Ex Welsh International and Barbarians flanker, Richard Parks, visited King’s School, Worcester last night and spoke to an audience of his 737 Challenge.
Three years ago Richard had the conversation with his doctor, which all who lead an active life dread, telling him that his rugby playing days were over. When you have spent all of your adult life doing something you love, it is a bitter pill to swallow. He had a huge void in his life, which needed filling. He decided to fill it with mountains and the outdoors and it was not long before he came up with the 737 Challenge, climbing the highest peak on each continent, trekking to the Geographic North and South Poles and Everest, often considered to be the world’s third pole, all within seven months. If successful, this would set a new bench mark for such challenges.
Having made up his mind to do it, Richard embarked upon 18 months of hard training, something he was used to as a top flight rugby player, but this regime was gruelling. That 18 months also allowed him time to put together a team to support him throughout, to raise funds in a difficult economic climate and to focus on raising £1,000,000 for Marie Curie Cancer Care.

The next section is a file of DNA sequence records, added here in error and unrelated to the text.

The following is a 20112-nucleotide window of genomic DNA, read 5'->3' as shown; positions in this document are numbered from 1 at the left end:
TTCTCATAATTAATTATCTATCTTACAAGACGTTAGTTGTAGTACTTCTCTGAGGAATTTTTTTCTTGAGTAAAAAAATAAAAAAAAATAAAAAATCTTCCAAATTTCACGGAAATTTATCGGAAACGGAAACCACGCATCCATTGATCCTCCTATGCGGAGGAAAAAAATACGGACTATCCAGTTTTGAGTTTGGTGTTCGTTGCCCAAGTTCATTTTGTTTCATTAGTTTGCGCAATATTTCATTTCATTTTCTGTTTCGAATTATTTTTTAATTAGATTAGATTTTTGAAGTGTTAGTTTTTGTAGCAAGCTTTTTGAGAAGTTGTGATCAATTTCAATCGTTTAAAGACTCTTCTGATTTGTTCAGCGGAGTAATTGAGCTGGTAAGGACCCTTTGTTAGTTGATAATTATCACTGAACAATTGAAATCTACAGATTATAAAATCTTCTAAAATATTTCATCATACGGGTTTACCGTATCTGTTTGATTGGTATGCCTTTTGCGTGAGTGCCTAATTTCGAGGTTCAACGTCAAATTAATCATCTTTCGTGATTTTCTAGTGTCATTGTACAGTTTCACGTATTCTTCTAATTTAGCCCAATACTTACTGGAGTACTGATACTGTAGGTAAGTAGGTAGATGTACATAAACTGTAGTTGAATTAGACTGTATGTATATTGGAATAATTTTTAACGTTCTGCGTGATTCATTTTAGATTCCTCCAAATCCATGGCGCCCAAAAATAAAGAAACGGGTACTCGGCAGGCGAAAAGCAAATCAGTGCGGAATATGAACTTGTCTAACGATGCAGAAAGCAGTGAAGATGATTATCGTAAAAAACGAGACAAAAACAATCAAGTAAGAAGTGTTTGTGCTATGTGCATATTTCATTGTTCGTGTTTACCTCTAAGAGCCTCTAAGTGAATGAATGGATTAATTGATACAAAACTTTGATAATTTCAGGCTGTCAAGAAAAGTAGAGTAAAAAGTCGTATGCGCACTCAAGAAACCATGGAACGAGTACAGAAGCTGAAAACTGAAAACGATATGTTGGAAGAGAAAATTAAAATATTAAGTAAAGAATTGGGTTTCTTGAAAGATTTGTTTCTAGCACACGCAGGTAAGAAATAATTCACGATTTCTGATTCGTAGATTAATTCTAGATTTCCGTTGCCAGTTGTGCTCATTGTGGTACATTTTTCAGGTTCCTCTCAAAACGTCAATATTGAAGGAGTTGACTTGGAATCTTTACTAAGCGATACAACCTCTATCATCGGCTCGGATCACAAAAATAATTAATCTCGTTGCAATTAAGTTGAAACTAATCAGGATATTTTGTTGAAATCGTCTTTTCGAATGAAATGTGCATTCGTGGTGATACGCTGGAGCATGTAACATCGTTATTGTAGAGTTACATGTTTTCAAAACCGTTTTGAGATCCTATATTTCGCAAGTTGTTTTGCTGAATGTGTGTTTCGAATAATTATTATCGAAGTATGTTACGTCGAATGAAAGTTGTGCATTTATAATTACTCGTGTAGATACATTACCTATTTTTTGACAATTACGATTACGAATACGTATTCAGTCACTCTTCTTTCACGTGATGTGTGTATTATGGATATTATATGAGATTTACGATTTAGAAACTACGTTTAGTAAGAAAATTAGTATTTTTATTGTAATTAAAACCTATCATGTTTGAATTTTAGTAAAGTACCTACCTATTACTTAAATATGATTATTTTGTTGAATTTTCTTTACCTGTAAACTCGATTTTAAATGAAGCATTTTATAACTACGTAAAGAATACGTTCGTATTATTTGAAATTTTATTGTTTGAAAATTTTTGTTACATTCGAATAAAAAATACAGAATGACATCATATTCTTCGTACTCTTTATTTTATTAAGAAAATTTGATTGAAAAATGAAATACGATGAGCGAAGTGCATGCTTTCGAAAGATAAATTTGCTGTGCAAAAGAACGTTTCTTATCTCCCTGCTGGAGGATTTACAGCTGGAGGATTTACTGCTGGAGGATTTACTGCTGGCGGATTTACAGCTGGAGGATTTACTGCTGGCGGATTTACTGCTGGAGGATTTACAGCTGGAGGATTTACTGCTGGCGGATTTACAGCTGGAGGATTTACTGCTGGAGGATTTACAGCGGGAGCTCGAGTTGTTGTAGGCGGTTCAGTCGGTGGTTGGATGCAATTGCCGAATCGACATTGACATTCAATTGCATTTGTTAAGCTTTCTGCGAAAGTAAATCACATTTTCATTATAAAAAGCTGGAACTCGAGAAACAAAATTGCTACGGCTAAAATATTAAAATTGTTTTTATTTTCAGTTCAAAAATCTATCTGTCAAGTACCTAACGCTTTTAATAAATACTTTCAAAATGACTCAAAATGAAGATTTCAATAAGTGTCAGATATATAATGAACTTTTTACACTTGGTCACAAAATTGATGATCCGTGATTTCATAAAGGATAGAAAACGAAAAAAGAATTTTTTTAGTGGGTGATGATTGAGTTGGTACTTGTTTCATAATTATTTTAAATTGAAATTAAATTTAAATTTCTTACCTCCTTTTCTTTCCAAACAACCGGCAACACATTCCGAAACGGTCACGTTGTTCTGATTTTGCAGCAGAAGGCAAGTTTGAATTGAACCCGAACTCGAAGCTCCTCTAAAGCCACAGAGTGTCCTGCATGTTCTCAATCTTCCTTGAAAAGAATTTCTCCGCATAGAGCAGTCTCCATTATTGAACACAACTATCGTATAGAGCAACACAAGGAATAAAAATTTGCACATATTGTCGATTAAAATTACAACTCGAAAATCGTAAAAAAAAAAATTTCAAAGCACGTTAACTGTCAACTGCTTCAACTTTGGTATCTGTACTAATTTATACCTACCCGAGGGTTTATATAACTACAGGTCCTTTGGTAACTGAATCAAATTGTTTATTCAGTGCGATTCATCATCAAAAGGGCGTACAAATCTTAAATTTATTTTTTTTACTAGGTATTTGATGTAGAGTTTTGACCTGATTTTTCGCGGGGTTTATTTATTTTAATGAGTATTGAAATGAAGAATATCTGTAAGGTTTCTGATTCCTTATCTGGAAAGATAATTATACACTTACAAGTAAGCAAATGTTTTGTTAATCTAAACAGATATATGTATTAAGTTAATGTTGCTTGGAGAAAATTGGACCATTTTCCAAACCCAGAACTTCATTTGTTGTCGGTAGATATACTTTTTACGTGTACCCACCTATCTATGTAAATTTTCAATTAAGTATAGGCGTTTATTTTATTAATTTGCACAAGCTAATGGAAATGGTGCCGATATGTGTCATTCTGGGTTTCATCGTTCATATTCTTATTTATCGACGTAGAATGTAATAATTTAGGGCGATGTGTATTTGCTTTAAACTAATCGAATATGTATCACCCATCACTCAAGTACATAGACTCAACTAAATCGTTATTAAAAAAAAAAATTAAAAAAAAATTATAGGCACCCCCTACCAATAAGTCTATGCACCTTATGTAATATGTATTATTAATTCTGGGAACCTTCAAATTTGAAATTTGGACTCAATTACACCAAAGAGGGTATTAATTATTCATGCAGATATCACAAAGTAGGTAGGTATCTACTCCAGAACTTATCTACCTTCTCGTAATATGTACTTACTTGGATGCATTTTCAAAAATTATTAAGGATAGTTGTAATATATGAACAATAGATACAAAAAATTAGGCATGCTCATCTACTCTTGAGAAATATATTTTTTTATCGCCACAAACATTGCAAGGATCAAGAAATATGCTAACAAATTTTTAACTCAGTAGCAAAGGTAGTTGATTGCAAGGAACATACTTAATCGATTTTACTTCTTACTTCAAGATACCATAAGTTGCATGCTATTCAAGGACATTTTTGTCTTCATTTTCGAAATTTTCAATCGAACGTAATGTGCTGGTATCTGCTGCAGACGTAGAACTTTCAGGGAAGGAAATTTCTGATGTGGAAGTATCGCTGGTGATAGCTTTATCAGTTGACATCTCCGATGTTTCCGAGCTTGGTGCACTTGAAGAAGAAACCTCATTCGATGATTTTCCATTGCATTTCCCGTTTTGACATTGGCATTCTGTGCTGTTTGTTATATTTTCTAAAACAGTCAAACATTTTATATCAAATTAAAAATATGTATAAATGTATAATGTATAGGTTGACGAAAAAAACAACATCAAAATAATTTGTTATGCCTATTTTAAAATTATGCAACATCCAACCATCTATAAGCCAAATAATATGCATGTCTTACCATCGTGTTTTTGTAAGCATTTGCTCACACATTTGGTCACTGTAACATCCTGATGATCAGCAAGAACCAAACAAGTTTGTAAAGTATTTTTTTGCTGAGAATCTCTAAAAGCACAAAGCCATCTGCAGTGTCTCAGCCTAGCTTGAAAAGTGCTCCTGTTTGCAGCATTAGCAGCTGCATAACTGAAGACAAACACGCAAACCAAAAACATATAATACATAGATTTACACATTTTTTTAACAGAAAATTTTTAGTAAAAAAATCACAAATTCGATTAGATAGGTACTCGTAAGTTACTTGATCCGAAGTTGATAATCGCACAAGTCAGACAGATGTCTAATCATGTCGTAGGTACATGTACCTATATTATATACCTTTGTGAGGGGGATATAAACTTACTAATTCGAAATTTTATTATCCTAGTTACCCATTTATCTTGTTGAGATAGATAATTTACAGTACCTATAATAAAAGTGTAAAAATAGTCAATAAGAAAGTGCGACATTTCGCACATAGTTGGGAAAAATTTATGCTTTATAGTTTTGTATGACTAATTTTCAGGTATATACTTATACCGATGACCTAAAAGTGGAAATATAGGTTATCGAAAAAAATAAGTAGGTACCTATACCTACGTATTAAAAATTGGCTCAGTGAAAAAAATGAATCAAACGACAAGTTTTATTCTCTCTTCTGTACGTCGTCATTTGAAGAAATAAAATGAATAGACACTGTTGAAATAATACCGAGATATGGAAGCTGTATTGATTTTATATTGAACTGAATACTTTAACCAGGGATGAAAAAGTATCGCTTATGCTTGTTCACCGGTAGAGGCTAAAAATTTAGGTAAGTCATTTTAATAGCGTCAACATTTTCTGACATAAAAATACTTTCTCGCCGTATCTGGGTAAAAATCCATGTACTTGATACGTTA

During his 90 minute presentation he held us captivated as he told us of each stage of his challenge from battling with very negative temperatures at the poles to the steamy jungles of Papua, from the glorious sunrises and sunsets to the progress hindering storms, from the elation of achievement to the fear of losing a big toe through frostbite, from sharing treasured moments with team members to the solitude of falling down a crevasse. Richard has experienced it all.
It is a remarkable story told by a humble man from the valleys of South Wales. Beneath that humble exterior is a man with an iron will and determination to succeed, not just for himself but for all those who have given him support and for all those in the future who may need to call upon the services of a very valuable service, Marie Curie Cancer Care.